REVIEW: The White Ribbon

15 01 2013

The White RibbonI like to fancy myself somewhat adept at interpreting the meaning of movies, but sometimes, I get stumped just like everyone else.  It happened to me in “A Serious Man,” though with the proper context, some light has been shed on the directorial intent.  I was also pretty perplexed by Paul Thomas Anderson’s “The Master,” although I could sense vast levels of interpretation bubbling beneath the surface.

Michael Haneke’s “The White Ribbon,” on the other hand, has me totally bamboozled.  I have absolutely no idea what it’s really about.  Sure, ostensibly, it’s a movie following a pre-World War I German town as they are terrorized by a series of strange deaths.  But I don’t think Haneke means it to be taken at face value.  No one of that stature just makes a movie set in the past and means it to be just that.

The story, though extremely slowly revealed, is rather interesting.  I could scarcely keep track of the ten trillion villagers, much less give you any of their names, but I was always able to follow the events.  However, I was just blindsided by the ending – or lack thereof, making me doubt if I really understood what had happened in the movie’s first two hours.

I was a little angry that I left the movie with no sense of resolution, catharsis, or finality.  And perhaps that was what Haneke was trying to achieve with “The White Ribbon.”  But in a strange way, I almost feel like the film isn’t over, like I’m just missing the last chapter or something.  It’s the same way I feel about “Lost,” one of my favorite television shows of all time – even though I still haven’t watched the last season, perhaps because I don’t want it to end.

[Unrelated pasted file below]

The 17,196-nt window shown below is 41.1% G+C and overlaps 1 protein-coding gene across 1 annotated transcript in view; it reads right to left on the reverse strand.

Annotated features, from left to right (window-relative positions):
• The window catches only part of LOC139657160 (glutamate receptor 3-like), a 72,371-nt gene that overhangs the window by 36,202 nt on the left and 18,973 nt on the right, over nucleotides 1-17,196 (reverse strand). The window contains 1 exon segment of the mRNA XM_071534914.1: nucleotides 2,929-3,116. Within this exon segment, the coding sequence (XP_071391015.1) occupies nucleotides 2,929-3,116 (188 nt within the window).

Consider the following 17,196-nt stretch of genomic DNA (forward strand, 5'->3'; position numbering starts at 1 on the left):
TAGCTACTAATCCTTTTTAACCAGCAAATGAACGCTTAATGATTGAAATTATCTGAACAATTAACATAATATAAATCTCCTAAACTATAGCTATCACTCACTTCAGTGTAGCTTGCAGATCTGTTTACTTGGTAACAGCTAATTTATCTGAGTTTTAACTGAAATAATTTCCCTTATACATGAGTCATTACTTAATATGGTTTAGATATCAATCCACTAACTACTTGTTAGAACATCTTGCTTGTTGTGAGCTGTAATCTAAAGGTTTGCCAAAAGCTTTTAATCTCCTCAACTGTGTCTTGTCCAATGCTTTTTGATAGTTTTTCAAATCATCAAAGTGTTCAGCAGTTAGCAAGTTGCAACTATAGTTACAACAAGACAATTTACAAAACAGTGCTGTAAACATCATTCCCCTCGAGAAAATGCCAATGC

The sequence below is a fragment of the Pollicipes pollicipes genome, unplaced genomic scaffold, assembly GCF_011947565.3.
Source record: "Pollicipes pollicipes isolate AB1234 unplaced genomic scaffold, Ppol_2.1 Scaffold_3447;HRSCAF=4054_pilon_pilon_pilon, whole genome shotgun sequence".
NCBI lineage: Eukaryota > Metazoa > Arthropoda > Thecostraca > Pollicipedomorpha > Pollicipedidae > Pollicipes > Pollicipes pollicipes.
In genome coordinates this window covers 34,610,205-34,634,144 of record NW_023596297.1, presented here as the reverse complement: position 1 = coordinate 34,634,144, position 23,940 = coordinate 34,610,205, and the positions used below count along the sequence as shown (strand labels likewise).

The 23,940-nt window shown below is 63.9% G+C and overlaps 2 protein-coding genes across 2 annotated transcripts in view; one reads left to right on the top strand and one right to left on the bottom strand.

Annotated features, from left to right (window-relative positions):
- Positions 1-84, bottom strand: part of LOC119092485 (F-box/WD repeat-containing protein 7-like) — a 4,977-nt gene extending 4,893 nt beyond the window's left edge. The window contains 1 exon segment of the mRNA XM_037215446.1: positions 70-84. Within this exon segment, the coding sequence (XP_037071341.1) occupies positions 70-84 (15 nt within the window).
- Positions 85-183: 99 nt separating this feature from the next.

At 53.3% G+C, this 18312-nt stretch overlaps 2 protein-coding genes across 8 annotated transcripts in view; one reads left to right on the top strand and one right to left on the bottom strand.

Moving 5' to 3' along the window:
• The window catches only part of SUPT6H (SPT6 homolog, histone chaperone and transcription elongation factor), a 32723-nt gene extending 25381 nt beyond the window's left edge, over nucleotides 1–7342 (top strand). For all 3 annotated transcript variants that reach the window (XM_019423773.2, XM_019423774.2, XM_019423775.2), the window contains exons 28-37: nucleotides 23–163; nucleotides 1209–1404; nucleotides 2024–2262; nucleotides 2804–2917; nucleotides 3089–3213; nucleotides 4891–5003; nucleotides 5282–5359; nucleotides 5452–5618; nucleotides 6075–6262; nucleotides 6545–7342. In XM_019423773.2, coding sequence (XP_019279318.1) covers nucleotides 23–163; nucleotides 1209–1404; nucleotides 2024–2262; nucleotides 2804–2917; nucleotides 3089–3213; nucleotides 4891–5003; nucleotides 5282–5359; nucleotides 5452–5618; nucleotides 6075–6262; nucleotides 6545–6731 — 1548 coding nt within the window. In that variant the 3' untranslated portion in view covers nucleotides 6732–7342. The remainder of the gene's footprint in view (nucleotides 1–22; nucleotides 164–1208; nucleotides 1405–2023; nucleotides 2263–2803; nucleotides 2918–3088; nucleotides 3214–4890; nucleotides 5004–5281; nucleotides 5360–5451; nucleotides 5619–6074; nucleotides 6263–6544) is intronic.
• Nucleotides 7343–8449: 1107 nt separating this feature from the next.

Certainly, I would like to be freed from the not-so-nagging frustration of not knowing quite what “The White Ribbon” is.  And maybe in a few years, I’ll re-enter that world of haunting visuals, intricate scripting, and deliberate direction.  Though I’m not sure if I will emerge with any sense of closure, after one rewatch or several.  B2halfstars

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What To Look Forward To In … December 2009

14 11 2009

What is in my mind the finest month for the movies is almost here!  Let Marshall guide you through the best and steer you away from the worst, but most of all enjoy!  The studios have been holding back their best movies all year to dump them all here, where they can get serious awards consideration.

December 4

A major Oscars wild-card is “Brothers.”  No one really knows what to make of it.  If the movie hits big, it could completely change the game.  But it could just fly under the radar like most expect it to now.  However, the trailer makes it look as if it the movie could be absolutely mind-blowing.  Directed by Jim Sheridan, who has received six Academy Award nominations, “Brothers” follows Grace Cahill (Natalie Portman) as she and her daughters deal with the loss of her husband, Sam (Tobey Maguire), in war.  Sam’s brother, Tommy (Jake Gyllenhaal) comes to live with Grace to lend a helping hand.  But romantic sparks fly between the two at precisely the wrong time: the discovery that Sam is alive and coming home.  With the two brothers both tugging Grace’s heart for their share, a different type of sparks fly.